Rare celery vase brings $37,375 at Jeffrey S. Evans sale

Top lot of the auction was this mportant Pittsburgh engraved celery vase featuring a seated greyhound. Attributed to Bakewell, Page and Bakewell, circa 1830, it sold for $37,375.00. Jeffrey S. Evans & Associates images

Top lot of the auction was this mportant Pittsburgh engraved celery vase featuring a seated greyhound. Attributed to Bakewell, Page and Bakewell, circa 1830, it sold for $37,375.00. Jeffrey S. Evans & Associates images

MT. CRAWFORD, Va., – The highlight of Jeffrey S. Evans & Associates’ 18th and 19th century glass and lighting auction held May 20 was the $37,375 paid by a private collector for an important Bakewell, Page & Bakewell, Pittsburgh, blown, cut and engraved celery vase made circa 1830. The vase’s exquisite decoration featured a seated greyhound, an iconic motif favored by the Bakewell family.

LiveAuctioneers.com provided absentee and Internet live bidding.

Bidding on the Bakewell celery vase opened at $8,500 and quickly soared past its $8,000-$12,000 estimate, with nine phone bidders including two institutions, all charmed by the unique size and combination of decorative elements of this one vase. All prices include the 15 percent buyer’s premium.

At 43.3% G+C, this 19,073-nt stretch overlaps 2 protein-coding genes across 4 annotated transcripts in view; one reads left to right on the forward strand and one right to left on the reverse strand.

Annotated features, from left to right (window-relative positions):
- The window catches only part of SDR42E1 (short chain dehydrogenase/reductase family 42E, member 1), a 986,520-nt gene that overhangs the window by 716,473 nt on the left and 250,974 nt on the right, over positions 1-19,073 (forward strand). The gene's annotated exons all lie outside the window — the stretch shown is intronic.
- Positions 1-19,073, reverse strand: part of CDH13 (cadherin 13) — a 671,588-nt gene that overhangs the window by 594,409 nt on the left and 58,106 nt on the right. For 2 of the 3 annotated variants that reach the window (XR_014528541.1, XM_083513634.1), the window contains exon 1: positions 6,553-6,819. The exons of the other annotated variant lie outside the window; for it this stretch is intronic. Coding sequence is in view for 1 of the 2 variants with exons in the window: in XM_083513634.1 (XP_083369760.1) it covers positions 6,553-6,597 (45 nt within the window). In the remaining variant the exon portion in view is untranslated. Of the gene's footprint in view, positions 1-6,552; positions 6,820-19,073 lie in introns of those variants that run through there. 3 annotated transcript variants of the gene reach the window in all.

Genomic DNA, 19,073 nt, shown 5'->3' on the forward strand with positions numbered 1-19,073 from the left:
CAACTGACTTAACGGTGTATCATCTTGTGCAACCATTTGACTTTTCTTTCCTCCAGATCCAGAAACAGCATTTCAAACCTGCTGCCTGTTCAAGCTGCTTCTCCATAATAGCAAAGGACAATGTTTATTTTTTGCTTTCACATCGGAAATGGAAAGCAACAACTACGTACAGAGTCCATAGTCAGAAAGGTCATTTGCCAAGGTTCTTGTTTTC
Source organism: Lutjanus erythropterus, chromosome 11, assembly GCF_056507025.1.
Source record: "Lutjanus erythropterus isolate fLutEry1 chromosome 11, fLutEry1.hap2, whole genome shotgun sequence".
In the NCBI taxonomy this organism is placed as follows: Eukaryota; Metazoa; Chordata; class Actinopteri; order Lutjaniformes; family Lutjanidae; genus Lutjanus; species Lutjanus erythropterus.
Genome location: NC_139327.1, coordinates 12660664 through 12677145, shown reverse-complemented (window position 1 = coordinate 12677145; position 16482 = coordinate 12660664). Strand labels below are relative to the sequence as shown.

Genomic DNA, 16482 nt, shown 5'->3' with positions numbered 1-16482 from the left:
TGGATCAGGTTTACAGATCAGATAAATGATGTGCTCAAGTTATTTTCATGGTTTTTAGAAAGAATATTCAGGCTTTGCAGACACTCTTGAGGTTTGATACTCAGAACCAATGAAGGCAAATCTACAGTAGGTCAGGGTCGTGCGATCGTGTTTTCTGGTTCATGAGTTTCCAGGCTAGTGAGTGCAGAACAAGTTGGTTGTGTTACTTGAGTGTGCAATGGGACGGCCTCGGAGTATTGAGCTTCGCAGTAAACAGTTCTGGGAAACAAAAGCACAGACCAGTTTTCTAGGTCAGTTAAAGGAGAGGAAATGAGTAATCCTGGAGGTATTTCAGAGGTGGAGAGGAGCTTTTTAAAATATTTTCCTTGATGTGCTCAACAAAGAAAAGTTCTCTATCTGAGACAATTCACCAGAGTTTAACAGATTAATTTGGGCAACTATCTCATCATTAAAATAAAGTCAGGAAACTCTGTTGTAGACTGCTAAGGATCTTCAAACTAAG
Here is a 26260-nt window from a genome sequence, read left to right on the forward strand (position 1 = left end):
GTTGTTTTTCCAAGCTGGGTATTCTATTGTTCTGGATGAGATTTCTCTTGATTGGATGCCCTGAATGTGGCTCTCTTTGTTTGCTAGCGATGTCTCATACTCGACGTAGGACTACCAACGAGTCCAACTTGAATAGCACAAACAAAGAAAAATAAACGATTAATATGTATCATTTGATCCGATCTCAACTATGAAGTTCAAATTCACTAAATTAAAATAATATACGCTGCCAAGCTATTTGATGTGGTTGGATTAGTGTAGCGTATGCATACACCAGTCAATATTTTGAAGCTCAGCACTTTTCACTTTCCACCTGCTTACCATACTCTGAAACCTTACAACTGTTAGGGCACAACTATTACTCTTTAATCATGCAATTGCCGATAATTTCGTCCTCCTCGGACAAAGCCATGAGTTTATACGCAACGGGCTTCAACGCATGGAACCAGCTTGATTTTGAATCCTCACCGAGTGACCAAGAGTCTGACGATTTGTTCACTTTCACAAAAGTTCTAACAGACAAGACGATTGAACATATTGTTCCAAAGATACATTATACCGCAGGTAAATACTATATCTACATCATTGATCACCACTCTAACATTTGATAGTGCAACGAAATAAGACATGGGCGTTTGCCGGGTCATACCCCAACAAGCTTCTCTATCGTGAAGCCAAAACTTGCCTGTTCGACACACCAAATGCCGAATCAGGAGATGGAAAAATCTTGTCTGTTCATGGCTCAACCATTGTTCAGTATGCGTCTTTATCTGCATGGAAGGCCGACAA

Top among the colored vases offered were a pair of pressed Loop/Leaf examples in a brilliant deep peacock green and in immaculate condition, attributed to the Boston & Sandwich Glass Co., circa 1845-1860, that sold for $10,925.

An important Americo-Bohemian ruby-stained tankard stein engraved with an east view of the “Capital Washington” flanked by scrolls, probably Bohemia, circa 1860, also did quite well, selling for $5,750, about twice the estimate. The view is unusual, the form is of a previously unrecorded type and the stein was in outstanding condition.

The lighting section of the sale was very strong and diverse featuring examples from the whale oil, fluid, and early kerosene periods. A pair of amber pressed Loop/Leaf stand lamps reached $6,325 because of their rare color.

Lacy-period pressed glass included rare open salts highlighted by an example in the form of a sleigh, designated SH-1 in Pressed Glass Salt Dishes of the Lacy Period 1825-1850 by Dorothy Neal. It was only the second example that the Evans has sold. Condition of this example was excellent which obviously contributed to its selling price of $4,025, well above the estimate of $1,000-$2,000.

For further information email info@jeffreysevans.com or call 540-434-3939.

Click here to view the fully illustrated catalog for this sale, complete with prices realized.